I watched my son through the rear view mirror as he grinned and laughed. He tried out new words over and over again, studying his reflection with the glee of meeting a friend with his own face. I glanced at my eyes in the mirror- my brows unplucked, skin that could use some scrubbing and make up, hair falling out of my last-ditch bun. Sigh! What a mess.
It got me thinking. I don't know when I stopped really looking in the mirror- face front, joyful to meet myself through the looking glass. Oh, I do catch myself in the mirror on the way to the restroom- usually turned to the side, head craned; I suck in my post-baby tummy, riddled with strechmarks, push my hand flat against my clothes and think, eh, not so bad. I often take my clothes off before a bath with my back to the mirror and anxiously race to get in before I see that older, chubbier version of me reflected back. I celebrate my mind, my spirit and my actions, but my body? An afterthought; worse, a sometimes starved, put down, over-exercised and ignored vehicle. How had it come to this?
I grew up with a mom who was often told I can't believe you have children this age. Are these two your sisters? Wow, you look the same as you did 20 years ago. And it is true (my sister and I would alternatively puff our chests out with pride and roll our eyes at these comments). She is lovely, inside and out. Svelte, smooth-skinned and petite- all the things a nice Indian girl hoped to grow up to be. She also has a strong spirit and mind, somehow racking up a PhD and MD while having two kids. Born from such a stock, the genetic cards were in my favor.
This played out in my sister, who is also petite and brilliant. I, on the other hand, am regular- one size bigger than the two of them. Sari blouses had to be let out and hand-me-downs could not be handed down. I remember the year I started to suck in my tummy; I was eleven. I started counting calories at thirteen. When my husband and I started that famous no-carb diet fad 7 years ago and I complained after 1 day, he said don't worry, its only week 2 of the strict no carb and sugar part and the diet is only for a month. I grumbled and said it's been 12 years of dieting for me.
Clearly I didn,t start out wanting my body to be different. Looking through my son's eyes, I too probably marveled at the movement in each limb, the fingers that flexed, the ears that stuck out, my tongue that tasted. My mom probably traced every eyelash and nuzzled my soft hair, like I do for my baby. This body was well loved and liked. And then, at some point, it wasn't enough; I began to look at everyone else and I began to compare.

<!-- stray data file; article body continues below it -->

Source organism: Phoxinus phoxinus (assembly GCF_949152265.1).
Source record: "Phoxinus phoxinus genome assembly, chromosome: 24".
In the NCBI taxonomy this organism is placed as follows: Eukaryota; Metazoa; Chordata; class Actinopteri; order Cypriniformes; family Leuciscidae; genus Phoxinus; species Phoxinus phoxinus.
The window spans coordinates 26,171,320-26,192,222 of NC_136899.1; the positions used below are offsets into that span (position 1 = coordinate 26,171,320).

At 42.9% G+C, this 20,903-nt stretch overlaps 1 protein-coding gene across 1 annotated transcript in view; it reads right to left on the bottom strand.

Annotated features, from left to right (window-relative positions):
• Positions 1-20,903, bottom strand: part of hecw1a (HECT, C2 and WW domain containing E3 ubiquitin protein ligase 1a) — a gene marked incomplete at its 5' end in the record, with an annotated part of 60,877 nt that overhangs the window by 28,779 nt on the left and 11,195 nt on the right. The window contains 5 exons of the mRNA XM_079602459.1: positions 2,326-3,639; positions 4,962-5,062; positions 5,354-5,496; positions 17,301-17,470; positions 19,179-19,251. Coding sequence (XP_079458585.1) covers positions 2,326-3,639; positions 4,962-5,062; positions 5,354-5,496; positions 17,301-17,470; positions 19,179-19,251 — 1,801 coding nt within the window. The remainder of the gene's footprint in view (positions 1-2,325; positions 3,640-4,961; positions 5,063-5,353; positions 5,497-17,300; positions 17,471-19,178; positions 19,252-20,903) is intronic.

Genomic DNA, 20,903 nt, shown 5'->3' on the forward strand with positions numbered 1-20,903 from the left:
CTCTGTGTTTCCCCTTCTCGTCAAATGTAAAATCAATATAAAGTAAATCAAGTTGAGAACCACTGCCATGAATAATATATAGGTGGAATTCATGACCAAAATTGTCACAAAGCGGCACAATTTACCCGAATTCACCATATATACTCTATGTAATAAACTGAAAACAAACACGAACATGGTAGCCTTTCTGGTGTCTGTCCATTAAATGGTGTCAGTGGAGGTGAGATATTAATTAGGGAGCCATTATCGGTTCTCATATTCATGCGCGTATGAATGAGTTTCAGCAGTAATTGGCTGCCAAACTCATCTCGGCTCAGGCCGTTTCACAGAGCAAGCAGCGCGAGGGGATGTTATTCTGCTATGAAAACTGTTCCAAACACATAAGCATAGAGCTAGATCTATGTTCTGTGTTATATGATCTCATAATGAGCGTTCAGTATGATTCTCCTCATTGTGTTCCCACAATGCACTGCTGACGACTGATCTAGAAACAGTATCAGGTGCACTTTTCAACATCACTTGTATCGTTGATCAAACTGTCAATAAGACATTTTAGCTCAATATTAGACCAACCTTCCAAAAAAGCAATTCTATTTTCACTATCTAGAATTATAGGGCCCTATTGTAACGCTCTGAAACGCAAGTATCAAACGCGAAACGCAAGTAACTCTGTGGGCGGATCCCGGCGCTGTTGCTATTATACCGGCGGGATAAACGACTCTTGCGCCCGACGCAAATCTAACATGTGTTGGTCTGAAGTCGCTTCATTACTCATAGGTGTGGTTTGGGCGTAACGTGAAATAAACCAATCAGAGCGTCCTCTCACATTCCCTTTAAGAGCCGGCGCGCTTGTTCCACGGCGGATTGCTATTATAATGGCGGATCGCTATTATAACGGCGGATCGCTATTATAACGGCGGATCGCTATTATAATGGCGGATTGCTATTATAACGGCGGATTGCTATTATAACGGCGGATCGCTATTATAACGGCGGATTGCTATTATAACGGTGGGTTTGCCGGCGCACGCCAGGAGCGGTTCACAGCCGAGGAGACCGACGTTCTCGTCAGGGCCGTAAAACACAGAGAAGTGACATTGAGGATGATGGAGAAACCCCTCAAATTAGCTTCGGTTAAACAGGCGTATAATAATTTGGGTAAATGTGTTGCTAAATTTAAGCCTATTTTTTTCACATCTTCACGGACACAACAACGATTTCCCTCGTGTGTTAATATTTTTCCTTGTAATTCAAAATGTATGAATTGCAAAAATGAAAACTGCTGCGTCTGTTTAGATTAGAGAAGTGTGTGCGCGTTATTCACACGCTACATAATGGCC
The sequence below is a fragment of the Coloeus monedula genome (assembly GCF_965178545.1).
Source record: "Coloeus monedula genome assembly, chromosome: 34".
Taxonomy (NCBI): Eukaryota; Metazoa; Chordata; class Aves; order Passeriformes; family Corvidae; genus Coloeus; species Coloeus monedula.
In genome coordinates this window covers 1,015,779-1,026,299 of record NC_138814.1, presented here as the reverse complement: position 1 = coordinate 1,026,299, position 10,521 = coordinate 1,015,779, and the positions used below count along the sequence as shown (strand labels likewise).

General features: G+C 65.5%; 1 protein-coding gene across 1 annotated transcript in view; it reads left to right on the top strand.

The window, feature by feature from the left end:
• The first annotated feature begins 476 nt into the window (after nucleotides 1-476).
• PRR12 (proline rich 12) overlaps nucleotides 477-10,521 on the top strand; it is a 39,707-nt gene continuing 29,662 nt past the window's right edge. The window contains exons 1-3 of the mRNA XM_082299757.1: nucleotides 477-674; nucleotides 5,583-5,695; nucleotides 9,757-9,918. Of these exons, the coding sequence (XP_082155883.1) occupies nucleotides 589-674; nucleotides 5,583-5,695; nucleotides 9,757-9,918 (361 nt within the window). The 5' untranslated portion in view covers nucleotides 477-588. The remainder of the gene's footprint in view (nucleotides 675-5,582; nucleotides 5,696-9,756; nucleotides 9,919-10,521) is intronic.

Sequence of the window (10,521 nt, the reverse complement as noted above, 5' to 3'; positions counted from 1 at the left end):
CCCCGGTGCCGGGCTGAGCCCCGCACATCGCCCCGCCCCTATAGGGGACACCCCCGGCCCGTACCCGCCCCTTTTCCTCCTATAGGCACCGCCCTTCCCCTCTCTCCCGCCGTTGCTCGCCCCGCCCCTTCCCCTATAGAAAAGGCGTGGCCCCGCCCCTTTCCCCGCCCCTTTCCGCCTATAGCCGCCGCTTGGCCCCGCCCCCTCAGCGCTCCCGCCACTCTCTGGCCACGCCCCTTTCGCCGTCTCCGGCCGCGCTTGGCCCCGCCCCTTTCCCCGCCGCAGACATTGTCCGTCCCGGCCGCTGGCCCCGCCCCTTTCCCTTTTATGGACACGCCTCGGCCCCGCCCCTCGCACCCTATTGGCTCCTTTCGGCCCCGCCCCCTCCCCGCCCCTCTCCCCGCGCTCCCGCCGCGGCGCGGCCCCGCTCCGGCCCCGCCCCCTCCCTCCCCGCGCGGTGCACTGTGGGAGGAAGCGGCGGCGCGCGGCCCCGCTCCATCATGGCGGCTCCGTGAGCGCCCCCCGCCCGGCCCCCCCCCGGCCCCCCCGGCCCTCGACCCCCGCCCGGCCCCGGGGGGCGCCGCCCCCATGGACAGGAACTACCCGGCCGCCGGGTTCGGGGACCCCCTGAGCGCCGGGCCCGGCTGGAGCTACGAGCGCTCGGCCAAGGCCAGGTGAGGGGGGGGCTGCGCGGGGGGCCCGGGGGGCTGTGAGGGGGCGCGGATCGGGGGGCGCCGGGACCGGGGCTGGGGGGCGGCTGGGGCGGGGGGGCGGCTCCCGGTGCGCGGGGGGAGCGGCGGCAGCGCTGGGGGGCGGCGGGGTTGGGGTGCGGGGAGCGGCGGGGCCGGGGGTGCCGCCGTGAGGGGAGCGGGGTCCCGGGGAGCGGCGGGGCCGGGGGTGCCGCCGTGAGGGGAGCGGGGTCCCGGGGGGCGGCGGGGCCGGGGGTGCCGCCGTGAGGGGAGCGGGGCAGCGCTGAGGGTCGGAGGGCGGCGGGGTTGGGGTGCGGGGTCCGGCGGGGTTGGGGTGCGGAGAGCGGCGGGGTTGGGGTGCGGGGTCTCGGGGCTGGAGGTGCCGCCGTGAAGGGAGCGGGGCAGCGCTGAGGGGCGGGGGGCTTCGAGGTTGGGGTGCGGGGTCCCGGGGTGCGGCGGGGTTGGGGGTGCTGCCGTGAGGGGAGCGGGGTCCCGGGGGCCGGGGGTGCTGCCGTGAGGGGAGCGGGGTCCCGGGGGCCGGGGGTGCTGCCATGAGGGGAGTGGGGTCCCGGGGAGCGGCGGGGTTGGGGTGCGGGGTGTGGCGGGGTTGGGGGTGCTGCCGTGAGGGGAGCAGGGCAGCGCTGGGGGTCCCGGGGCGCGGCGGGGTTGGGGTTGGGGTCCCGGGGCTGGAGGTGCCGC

In many traditions (Hinduism, new age, shamanism/native traditions) that believe in reincarnation, human incarnation is highly prized. The interaction of the mind and soul with the body is hailed as the way to experience our true nature. Compassion, art and beauty can flow through such a vessel, as well as hate, anger and despair. From my reading and studies, I believe that the universe has no judgment with either set of emotions, they just are. And experiencing them is truly necessary in order to know ourselves. While we often look at our life and feel victimized, there is a lot of evidence (through past life regression and life between lives hypnosis) that our souls not only choose the life to experience and the lessons to learn, but also the body to live it in. That combination of the body, mind and soul is like a snowflake- unique and intricate, creating the experience that will benefit the journey of the soul. So who am I to throw part of the mind, body, spirit equation away?
Step one in the healing process was to admit I have a problem. Step two was to start looking at myself again. With this longer look, I began to see the poetry contained in this body and to map the journey of my life.
Beautiful lips, that have kissed and been kissed; that have sung and talked and smiled brilliantly. They are like my father's and as a kid I was always self conscious of them as being too big (until Angelina Jolie showed up!)
A strong back that curves beautifully. There is a story in my family about when we moved from Virginia to Texas, how I helped to pick up furniture and boxes. I was two. This strong back was also the one who easily lifts heavy groceries, not-so-easily hiked the Inca Trail in Peru and picks up my ever-growing son, balances him on my hip and cooks dinner simultaneously.
My hands that could never play the piano well were often called healing by my grandmother when I would rub her back. I remember this compliment so vividly because my soul longed to heal and I felt like I might be magic if my grandma said so. Today these hands comfort my son and husband, share my stories and have learned to channel energy to heal chakras.
Our homework for the month: Look at yourself again. Re-view yourself and remember your bigger journey. Yes you can try to make your body better, but not until you love as it is, because who wants to perform for a critical taskmaster? Bless those stretch marks as reminders that you are a mother and/or that you had a time in life where you were asked to grow rapidly. Look in the mirror and see the person who earned every line and mark by getting older and wiser.